Musical notes on Japan

Music is an amazing thing. Even if you don’t share a language with someone you can share music and appreciate it. I often use music in my classes to reinforce sentence structures or topics we have just studied, to introduce new vocab or cultural ideas and most importantly to show the kids English can be fun. Actually that’s what I tell myself but basically I love to have some extra music listening time! Nevertheless, I am still always pleasantly surprised when kids who struggle with English as a subject come and ask for the link details so they can go back and listen to the music at home.

When I travel I love to attend musical performances that use traditional instruments and play traditional music. The Bodhran, tin whistle and fiddle from Ireland, the porters from Mt Kilimanjaro singing folk songs at night, the flamenco and Jazz in Cuba are all unforgettable musical travel memories. There have been times I have come away feeling like I have been subjected to a cat screeching while suffering castration on a hot tin roof but more often than not I end up purchasing a CD or accessing ITunes and adding to my music collection. I have pan pipes from South America, drums from Africa, guitars from Spain, a catchy wee tune from Turkey called “Shika shika boom boom” which apparently imitates the sounds of the tassels on the bras of the belly dancers and the Shamisen and Sho from Japan.

Traditional Music from Japan

Japan has a rich musical history dating back to the Nara (645~710 and Heian (794~1185) periods. Music was played in the Imperial courts and was an important part of religious rites. Even before that there are figures that have been found in archaeological digs believed to represent musicians. The word for music in Japanese is Ongaku and in kanji is written 音楽. The first symbol means sound and the second means enjoyable. I love that kanji not only expresses a word but also infers a deeper meaning.

Wind Instruments – The Ryuteki, the Hichiriki and the Sho

music 3 Music 2 music1

I recently was lucky enough to attend a mini concert by Hideki Togi a well-regarded musician of Gagaku, Heian Era court music. It sounds very dry but it was stunning. He played several wind instruments, the Ryuteki, the Hichiriki and the Sho. The Ryuteki is like a bamboo flute or recorder, the Hichiriki is made from bamboo and has a reed like an oboe and the Sho is a small instrument look like a circular Pan pipe. The sound he produced on them was stunning. The Sho wasn’t the thin reedy sound I was expecting but rather a rich deep warm sound that reminded of a massive church organ in one of the great cathedrals of the world. The music was haunting and mesmerizing. He played a mix of traditional Japanese, western classical and modern music.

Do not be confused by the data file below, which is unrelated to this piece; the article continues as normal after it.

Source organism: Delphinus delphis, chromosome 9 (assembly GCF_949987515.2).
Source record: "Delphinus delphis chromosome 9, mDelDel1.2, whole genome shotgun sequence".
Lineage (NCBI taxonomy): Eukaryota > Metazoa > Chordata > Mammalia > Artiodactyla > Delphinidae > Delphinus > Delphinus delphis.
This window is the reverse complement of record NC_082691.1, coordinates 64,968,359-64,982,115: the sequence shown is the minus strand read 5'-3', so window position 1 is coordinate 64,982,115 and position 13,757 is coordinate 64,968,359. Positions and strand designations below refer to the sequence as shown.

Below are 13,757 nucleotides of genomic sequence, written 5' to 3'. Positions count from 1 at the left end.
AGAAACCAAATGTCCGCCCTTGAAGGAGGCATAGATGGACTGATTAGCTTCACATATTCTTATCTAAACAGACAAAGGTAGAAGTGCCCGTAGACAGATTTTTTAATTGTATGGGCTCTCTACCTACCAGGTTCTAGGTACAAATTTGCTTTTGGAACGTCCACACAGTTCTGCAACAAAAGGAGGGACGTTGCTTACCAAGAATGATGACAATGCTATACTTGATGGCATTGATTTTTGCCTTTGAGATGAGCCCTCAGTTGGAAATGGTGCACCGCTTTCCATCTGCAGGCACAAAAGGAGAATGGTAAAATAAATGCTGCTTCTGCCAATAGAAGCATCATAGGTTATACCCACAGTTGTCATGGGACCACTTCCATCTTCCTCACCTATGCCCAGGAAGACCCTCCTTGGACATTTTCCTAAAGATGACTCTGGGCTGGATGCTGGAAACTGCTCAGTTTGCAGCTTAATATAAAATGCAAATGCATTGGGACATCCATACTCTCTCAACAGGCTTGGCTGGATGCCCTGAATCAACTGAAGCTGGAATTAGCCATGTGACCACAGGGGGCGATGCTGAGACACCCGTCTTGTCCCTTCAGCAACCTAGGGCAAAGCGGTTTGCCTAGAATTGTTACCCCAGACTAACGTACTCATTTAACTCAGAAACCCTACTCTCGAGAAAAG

String Instrument – The Shamisen

music 6

The Shamisen is a three stringed instrument rather like a banjo. It is played by plucking the strings with a tool called a Bachi. I would call this a pick but while checking my knowledge of the shamisen I found it translated as a plectrum.

Like a banjo, the Shamisen has a neck, and strings stretched across a body which make a resonating sound hen plucked. TYPO!!!!! no hen being plucked! I meant to say when plucked. However while no hens were plucked a cat may have been skinned. The body is like a drum with traditionally cat skin stretched across it front and back, hollow in the middle. The neck is fretless and very skinny. The strings were traditionally made of silk but in this modern day nylon is common place.

The Yoshida Brothers take this ancient instrument and play it in a very modern manner. I love the juxtaposition of old with new and how well they fuse together. I like that they wear traditional garb while really rocking the heck out of this instrument.

I hope you enjoyed. I am always up for new musical forays and recommendations. Please feel free to recommend!

images (1) Yoroshiku Onegai shimasu

Leanne

Advertisements

One response to “Musical notes on Japan

  1. Pingback: Modern take on the traditional | NihongoJapango·

Views, impressions, feedback or just a chat are all welcome!

Fill in your details below or click an icon to log in:

WordPress.com Logo

You are commenting using your WordPress.com account. Log Out / Change )

Twitter picture

You are commenting using your Twitter account. Log Out / Change )

Facebook photo

You are commenting using your Facebook account. Log Out / Change )

Google+ photo

You are commenting using your Google+ account. Log Out / Change )

Connecting to %s